Anonymous asked: What is one afraid of?
- eating something soft and biting down unwittingly on a piece of metal
- being shot in the head somewhere in the isosceles triangle formed by the bridge of your nose and the two corners of your mouth. bullets that enter the skull through this triangle almost always pass through the brainstem on their way out of it, interrupting the signals that control breathing and heartbeat
- being present during the loading of a cremation oven in which dozens of dead housepets are going be reduced to ash together
- insects with mouthparts that suck or puncture
- swollen and inexpressible respect for another person
- bleeding that cannot be stopped
- a rapaciously convincing schema for the world that dries up the flow of your intuition
- freefall into poverty, as opposed to your life in it
- drowning: the need to cough that can’t be answered and which grows more and more urgent until it consumes your whole awareness and you lose consciousness
- that octaves of meaning and organization exist which no intuition is subtle enough to perceive nor words ductile enough to construe: that if god (among any number of other things) is real, any feature of its existence might easily be beyond our capacity for faith
- your mother dying
- awards, prizes and brass rings of all kinds
- colicky frustration in public
- vomiting in public during the daytime
- the first coup of the US government
- being present for a preventable death you can’t prevent
- narrow passages in caves that turn out to be too narrow to go through and too tight to back out of
- anyone in any position of power who hasn’t had a deliberate, private, and extended conversation with a person who is homeless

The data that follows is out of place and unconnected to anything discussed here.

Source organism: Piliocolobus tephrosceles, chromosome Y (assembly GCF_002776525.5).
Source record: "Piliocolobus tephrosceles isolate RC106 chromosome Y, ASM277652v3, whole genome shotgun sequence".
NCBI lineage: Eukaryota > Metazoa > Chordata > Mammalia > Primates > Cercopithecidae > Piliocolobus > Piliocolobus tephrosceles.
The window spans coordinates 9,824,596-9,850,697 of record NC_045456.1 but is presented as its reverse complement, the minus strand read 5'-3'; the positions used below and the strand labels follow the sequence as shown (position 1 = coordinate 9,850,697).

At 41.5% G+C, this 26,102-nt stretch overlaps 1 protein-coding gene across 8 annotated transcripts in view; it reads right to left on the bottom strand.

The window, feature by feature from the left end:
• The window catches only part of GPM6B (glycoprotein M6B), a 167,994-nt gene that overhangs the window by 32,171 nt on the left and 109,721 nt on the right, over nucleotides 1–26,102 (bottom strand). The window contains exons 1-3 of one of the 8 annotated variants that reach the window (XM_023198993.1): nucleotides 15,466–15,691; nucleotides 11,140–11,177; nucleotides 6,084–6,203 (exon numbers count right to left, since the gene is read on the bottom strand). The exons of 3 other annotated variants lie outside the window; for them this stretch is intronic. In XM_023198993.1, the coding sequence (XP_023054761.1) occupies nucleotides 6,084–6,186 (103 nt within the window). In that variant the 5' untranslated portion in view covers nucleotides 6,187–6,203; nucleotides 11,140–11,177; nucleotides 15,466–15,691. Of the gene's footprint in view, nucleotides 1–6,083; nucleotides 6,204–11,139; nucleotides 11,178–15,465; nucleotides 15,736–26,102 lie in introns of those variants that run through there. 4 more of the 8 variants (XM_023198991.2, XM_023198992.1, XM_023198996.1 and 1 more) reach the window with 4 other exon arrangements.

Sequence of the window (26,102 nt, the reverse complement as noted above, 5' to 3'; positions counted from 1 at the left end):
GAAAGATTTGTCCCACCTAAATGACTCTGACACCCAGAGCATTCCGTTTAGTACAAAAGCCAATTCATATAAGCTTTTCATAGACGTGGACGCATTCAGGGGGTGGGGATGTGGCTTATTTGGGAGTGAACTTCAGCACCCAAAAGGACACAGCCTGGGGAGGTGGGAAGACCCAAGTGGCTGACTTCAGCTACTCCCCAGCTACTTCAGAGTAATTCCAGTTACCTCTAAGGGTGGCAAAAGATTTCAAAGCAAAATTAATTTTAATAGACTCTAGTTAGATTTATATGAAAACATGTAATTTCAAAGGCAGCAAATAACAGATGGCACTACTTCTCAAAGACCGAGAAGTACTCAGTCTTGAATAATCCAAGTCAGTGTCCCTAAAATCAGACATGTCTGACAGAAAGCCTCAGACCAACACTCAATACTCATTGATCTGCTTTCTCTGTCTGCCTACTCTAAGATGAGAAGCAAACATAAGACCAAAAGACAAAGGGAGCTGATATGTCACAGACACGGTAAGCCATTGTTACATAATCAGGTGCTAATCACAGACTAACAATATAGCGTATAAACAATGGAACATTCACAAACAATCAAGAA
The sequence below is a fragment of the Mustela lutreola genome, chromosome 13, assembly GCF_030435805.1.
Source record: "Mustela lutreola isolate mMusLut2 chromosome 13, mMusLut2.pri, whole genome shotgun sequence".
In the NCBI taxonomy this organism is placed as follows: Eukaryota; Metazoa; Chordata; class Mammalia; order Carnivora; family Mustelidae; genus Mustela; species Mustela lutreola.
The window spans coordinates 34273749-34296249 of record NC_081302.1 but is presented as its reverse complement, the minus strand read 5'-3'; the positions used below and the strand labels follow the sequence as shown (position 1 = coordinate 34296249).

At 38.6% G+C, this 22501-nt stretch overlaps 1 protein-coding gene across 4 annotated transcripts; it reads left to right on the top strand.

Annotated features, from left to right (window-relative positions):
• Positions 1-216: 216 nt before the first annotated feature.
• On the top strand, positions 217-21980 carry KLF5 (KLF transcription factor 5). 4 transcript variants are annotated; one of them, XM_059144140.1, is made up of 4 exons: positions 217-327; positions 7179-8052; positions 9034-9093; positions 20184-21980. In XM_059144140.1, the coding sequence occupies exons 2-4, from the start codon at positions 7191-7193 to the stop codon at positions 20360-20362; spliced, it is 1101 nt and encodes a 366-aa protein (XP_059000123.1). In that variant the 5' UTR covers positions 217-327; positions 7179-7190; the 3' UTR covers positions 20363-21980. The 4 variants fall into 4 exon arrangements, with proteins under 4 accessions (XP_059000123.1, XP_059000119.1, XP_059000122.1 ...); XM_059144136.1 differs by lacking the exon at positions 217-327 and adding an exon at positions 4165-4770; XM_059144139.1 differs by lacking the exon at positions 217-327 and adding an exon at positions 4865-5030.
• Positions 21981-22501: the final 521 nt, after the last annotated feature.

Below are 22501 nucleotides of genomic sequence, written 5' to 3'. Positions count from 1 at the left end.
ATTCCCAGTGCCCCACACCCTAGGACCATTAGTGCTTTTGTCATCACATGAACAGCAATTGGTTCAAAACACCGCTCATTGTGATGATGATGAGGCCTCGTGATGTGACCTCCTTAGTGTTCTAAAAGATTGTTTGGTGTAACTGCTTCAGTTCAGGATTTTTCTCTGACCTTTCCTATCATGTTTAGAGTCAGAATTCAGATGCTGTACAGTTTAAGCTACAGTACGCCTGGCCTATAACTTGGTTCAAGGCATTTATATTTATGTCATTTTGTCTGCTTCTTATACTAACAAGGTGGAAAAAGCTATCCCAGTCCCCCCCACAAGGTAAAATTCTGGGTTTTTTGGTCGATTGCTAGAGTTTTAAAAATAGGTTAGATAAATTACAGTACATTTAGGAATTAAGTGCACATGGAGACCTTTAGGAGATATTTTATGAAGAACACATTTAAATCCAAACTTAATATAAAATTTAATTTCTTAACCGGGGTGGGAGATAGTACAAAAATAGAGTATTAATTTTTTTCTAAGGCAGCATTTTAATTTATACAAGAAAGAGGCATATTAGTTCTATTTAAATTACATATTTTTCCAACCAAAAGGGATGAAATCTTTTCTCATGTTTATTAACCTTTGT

- " " " " with a person who is in recovery
- " " " " with a person who is on the other end of the greatest run of economic prosperity the Western world has ever experienced
- big black sunflowers late in the season after their petals have withered, when the heads are so heavy with seeds that they droop towards the ground
— Henry James
"I had a professor in medical school who used to say, ‘Happy is the man who has found his work—but of course the addict who has found a quart jar of heroin is happy, too.’" — Gene Wolfe, Peace
I’ve always identified myself as a creative-type, destined for more than just a job that I work at to slave, save, and retire, as the saying goes. It is such an interesting culture (and sub-cultures) that breeds this kind of pretentious spurning of honest labor, the belief that being stuck in a “dead end job” is horrific, so much so that it is time and again used as that low point many modern day heroes start their upward journeys from.
Having felt this way since about six years old, I’ve spent most of my life avoiding hard work and have become rather successful at it, often becoming moody when it manages to find me.
However, a year ago, I finally got a job that I truly enjoyed, working as a line cook at a local restaurant here in Bushwick. It wasn’t incredibly long hours, but it was physically grueling most days, more so than any job I had had before.
I’m the blur on the left
I enjoyed it though. It was crazy and fun and kicked on the adrenaline and left me feeling exhausted, but in that I-just-did-something-good kind of way. My partner said I always had much more energy coming home from Ghia than when I came home from my previous job, logistics in a jewelry company, even though the restaurant obvious required much more physically. And one of the best parts was that I still had two days off a week and only worked about forty hours, allowing me to do so much in my free time, like read, an addiction I’ve carried throughout most of my life.
And then came my new job about two months ago. I am now currently a pastry assistant for The Meatball Shop. It’s a step up in the food service industry and moved me into my preferred concentration: baking and desserts.
The only problem was that the two would overlap for two weeks. I was working about 80 hours a week, 17 days straight, some days running 18 hours. There is something wonderful about throwing oneself so completely into a project like this. It becomes a silent challenge, a test of your ability to DO. You more fully become a part of something larger than yourself. Everything faded. My body was stretched thin, taken to a point it hadn’t been before. There was a clarity that is difficult to explain.
And there is reward in that. True, I did not read a single page of a book for about three weeks, the longest I have gone probably since I started reading as a child, but it was liberating. And I don’t think I will look down on any type of work again.
— Nicholson Baker (via sometimesagreatnotion)